Monthly Archives: October 2015

Scala (18) – Concurrency with Futures in Scala

Even though we all want everything goes parallel and each task is independent with others totally, sometimes it is not simply as we think. Everything has an order, what we can do is to let independent things work at the same time, and let dependent things work by order.

A future gives us a simple way to deal with it. Each future is like an independent tasks and it starts running concurrently. But within a future, each steps in a task run by order.

Here we give two examples. one is only one task, the other is multiple tasks.

One Future

import scala.concurrent.{ Future, Await }
import scala.concurrent.duration._
val response1 = Future { create1(item) }
val returnInfo = Await.result(response1, Duration.Inf)

Multiple Futures

val response1 = Future { create1(item) }
val response2 = Future { create2(item) }
val response3 = Future { create3(item) }

val finalInfoTemp = for { 
  t <- response1
  g <- response2
  r <- response3
} yield (t, g, r)

val (t, g, r) = Await.result(finalInfoTemp, Duration.Inf)
val finalInfo = t ++ g ++ r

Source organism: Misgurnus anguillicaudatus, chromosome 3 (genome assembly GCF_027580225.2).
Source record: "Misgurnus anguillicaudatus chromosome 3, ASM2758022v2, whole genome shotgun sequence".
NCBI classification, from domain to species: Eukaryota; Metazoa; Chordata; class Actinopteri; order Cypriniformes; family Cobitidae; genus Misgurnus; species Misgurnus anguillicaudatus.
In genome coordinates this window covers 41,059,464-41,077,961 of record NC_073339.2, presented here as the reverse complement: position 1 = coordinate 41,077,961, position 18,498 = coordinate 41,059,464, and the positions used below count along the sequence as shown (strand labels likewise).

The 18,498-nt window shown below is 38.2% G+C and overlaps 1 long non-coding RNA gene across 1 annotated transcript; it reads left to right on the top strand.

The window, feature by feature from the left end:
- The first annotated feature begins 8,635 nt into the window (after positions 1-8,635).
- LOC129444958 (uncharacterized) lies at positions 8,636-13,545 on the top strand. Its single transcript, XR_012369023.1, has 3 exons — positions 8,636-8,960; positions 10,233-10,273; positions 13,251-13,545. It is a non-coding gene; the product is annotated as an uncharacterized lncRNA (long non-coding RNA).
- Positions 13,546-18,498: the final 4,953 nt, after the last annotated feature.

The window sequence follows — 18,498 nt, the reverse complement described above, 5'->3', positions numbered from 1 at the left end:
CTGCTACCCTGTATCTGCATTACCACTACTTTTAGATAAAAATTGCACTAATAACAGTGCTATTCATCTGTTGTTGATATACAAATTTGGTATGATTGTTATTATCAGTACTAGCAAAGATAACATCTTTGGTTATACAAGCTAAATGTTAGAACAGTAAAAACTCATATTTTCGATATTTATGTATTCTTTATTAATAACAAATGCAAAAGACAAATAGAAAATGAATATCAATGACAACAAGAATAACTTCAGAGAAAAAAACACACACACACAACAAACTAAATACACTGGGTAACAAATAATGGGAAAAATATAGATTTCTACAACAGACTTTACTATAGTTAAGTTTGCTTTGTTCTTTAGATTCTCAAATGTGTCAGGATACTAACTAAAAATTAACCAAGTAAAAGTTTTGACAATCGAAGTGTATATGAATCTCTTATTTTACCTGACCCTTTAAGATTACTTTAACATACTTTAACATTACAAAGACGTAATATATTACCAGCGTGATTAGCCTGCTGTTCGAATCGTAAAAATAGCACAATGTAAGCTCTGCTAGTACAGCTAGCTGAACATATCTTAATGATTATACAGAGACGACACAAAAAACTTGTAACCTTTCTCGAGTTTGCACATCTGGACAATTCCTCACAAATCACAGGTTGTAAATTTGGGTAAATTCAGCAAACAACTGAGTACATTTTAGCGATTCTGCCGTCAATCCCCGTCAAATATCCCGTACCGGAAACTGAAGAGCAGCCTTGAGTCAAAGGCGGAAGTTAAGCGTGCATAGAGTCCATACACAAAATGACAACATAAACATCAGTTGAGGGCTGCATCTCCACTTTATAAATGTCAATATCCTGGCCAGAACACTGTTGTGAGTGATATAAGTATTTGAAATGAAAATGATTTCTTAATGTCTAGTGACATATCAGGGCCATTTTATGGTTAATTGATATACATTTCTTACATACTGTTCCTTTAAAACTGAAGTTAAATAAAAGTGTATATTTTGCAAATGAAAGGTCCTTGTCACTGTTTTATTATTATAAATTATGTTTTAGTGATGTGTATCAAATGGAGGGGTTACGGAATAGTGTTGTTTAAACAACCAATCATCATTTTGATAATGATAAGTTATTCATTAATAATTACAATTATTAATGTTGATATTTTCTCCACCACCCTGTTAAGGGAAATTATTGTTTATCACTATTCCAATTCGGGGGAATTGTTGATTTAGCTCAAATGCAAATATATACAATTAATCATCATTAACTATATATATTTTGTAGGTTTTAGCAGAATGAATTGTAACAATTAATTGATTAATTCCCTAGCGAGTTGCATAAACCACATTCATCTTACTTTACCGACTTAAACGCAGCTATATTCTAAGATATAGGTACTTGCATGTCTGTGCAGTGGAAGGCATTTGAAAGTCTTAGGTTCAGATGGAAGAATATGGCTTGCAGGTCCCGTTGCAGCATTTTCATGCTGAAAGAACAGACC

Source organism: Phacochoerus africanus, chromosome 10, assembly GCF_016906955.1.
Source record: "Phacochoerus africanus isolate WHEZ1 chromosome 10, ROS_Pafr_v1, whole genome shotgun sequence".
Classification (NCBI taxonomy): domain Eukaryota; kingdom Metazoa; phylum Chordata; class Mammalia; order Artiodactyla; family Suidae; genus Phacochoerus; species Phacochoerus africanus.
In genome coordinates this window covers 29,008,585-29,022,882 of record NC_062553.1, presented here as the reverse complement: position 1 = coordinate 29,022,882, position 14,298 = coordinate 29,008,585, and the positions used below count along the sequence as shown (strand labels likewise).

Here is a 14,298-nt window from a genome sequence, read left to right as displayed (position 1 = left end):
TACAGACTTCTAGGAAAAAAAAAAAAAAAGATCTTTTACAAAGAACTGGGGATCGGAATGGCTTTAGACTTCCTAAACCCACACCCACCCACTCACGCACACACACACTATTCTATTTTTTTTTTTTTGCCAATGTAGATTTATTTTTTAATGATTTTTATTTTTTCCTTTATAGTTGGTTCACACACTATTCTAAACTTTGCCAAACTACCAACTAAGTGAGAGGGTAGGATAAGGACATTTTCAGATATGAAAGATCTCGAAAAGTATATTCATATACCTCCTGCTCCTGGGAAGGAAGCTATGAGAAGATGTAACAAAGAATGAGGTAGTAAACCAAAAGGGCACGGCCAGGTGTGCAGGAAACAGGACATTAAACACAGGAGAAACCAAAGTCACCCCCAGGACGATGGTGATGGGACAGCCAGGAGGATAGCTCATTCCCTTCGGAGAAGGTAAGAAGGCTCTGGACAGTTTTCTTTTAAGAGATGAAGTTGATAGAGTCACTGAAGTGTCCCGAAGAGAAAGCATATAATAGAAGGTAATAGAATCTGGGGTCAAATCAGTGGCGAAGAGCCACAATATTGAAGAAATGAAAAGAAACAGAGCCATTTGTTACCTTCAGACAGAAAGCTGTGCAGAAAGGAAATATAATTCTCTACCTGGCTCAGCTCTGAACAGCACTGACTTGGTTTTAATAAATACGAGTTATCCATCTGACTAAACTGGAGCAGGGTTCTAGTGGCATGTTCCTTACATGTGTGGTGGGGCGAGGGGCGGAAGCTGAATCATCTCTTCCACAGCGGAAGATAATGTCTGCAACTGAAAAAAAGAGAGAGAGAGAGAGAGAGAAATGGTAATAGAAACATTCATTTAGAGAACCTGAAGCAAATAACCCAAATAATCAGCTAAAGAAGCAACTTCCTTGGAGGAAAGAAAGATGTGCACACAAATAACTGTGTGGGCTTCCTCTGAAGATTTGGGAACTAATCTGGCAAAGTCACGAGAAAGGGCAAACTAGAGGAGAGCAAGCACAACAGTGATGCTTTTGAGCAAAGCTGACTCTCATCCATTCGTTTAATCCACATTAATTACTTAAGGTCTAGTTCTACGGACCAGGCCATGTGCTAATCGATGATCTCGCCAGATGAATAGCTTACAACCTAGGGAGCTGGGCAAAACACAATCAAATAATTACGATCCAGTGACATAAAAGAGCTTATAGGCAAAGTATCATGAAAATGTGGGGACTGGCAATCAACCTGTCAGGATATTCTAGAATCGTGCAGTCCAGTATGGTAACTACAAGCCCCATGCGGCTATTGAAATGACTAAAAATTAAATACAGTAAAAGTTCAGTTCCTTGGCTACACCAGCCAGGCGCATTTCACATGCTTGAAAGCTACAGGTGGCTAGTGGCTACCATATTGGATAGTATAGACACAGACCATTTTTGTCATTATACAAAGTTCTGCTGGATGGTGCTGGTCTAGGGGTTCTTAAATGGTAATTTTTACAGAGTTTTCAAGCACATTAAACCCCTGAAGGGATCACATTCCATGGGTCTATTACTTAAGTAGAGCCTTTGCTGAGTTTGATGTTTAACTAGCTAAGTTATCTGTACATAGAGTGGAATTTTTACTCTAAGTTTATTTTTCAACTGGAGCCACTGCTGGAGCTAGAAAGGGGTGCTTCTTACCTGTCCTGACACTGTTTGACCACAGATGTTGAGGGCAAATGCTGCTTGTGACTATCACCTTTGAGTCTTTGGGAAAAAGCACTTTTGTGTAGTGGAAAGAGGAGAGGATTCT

Note: Await.result will block the thread with a mandatory timeout duration. Blocking is not a good thing– you should block only if you really have to — but this is useful, in particular for testing purposes. blocking in general is discouraged when working with Futures and concurrency in order to avoid potential deadlocks and improve performance. Instead, use callbacks or combinators to remain in the future domain:

val finalInfoTemp: Future[Int] = for {
  a <- aFuture
  b <- bFuture
} yield a - b
finalInfoTemp.onSuccess {
  case x if x > 100 =>



XML Parse by Scala

Recently, I need to do some social media collectors to scrawling data from multiple sources, like twitter, google news, rss, etc. Twitter already has nice java library to get data, named twitter4j. But for other sources, we need to parse the data by myself. Most of them can return xml format back, like google news and rss. So the rest thing is to know how to parse xml, that’s enough. (Note: even though most files use xml, but its detail structure is different sometimes. For example, some use “channel” -> “item” structure, but others are using “entry” structure.)

  1. Load data, here sourceURL is the xml/rss link. For example, RSS/XML EXAMPLE

    1. import scala.xml.XML
      val xml = XML.load(sourceURL)
  2. Extract each tag

    1. val forecast = xml \ "channel" \ "item" \ "forecast"
      // if you don't know its full path, you can use this one
      val forecast = xml \\ "forecast"
  3. Extract each attribute under one tag

    1. val url = xml \ "channel" \ "item" \ "forecast" \ "@url"
      // if you know url attribute is unique, you can use this one to shorten
      val url = xml \\ "@url"
      // convert NodeSeq to String
      val urlString = (forecast \ "@url").text
      // obtain Node label
      val forecaseLabel = forecast.label

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